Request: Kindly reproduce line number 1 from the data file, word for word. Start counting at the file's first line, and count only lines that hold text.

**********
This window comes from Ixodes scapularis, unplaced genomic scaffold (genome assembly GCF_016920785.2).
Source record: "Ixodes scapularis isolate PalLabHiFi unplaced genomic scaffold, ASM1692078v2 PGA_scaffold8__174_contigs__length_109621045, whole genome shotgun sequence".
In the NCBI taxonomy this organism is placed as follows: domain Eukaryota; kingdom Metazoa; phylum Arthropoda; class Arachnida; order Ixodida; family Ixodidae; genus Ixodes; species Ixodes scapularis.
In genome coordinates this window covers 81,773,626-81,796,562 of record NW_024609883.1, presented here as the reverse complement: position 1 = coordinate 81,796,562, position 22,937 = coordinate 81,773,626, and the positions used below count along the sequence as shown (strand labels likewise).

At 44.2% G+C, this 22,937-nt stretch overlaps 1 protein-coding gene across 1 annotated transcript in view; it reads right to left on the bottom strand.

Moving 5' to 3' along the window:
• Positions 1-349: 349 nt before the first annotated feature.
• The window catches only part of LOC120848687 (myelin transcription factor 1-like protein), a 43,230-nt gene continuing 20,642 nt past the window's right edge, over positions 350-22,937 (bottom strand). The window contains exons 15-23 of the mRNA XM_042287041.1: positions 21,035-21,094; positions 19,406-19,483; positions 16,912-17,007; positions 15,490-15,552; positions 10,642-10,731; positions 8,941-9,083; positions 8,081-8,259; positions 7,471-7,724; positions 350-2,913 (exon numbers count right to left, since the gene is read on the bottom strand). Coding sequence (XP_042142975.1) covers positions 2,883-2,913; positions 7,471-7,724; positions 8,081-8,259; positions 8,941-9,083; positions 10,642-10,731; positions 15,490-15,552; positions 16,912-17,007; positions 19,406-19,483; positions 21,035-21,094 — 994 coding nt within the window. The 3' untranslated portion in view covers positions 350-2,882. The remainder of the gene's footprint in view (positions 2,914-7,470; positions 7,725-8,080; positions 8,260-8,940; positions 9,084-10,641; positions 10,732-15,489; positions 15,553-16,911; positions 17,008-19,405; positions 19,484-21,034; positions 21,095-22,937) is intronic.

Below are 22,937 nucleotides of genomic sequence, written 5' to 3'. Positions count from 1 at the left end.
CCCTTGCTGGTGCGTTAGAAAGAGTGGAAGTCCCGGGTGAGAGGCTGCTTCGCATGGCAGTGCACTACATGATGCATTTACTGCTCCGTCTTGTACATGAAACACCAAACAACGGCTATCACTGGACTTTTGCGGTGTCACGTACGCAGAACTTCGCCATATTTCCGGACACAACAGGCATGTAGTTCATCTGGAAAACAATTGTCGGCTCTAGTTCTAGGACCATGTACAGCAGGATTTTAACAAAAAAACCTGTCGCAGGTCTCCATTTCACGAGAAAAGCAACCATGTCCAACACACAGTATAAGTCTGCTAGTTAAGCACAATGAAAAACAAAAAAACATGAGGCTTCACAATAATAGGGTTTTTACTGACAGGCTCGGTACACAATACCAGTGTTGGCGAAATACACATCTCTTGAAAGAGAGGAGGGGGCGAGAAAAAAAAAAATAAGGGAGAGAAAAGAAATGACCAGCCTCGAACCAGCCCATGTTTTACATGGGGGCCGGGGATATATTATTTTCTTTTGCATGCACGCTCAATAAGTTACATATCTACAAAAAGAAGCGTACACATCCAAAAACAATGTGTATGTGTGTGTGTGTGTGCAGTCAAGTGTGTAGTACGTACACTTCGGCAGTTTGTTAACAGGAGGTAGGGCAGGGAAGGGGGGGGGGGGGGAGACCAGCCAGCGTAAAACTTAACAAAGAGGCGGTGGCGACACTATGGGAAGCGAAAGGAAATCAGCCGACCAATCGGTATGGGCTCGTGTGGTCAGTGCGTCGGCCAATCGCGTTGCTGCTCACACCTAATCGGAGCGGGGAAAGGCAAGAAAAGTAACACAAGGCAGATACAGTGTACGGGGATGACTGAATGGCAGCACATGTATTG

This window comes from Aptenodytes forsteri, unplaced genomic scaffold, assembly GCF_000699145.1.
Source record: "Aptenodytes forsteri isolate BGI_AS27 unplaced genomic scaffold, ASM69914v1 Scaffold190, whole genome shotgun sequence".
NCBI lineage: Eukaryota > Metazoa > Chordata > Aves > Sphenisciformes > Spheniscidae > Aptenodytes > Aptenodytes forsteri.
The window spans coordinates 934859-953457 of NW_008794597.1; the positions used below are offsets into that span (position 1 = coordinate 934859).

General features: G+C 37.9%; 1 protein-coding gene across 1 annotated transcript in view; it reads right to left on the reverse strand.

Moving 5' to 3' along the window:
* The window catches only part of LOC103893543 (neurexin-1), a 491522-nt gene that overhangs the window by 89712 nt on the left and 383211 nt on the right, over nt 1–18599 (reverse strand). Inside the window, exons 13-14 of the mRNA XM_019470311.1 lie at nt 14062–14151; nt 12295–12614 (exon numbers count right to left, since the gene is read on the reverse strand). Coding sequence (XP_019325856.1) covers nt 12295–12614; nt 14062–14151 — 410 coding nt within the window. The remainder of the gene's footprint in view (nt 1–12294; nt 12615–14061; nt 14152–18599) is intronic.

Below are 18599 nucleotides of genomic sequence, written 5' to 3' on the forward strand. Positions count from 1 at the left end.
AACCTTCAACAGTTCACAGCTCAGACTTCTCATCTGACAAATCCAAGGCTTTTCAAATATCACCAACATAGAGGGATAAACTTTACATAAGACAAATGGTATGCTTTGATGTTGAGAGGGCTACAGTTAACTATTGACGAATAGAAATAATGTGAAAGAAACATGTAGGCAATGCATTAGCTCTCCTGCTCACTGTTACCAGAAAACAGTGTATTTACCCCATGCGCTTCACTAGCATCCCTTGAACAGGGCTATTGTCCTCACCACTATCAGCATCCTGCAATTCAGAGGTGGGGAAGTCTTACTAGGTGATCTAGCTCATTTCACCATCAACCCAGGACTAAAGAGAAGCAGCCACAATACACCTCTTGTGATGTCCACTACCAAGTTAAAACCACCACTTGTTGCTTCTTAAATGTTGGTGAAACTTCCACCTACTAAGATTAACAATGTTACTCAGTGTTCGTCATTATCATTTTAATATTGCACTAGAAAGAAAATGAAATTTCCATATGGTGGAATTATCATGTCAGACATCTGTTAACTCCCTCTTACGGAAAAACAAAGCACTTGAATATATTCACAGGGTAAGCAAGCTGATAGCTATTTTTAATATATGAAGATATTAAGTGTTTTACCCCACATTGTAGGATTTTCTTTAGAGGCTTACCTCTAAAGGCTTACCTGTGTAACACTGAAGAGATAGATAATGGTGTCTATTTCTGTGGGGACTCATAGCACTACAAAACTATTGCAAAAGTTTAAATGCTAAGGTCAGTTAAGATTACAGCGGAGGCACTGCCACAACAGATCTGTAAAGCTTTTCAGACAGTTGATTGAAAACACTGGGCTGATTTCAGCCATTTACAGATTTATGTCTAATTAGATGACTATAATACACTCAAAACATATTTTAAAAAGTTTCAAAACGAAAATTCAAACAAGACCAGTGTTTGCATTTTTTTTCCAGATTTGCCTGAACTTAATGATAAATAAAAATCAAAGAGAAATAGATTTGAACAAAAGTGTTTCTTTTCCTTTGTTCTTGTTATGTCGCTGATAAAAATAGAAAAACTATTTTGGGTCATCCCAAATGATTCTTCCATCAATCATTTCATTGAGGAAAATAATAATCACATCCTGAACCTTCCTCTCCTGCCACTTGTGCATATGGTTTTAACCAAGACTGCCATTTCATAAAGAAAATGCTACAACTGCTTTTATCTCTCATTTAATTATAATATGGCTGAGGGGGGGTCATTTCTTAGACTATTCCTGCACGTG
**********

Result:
This window comes from Ixodes scapularis, unplaced genomic scaffold (genome assembly GCF_016920785.2).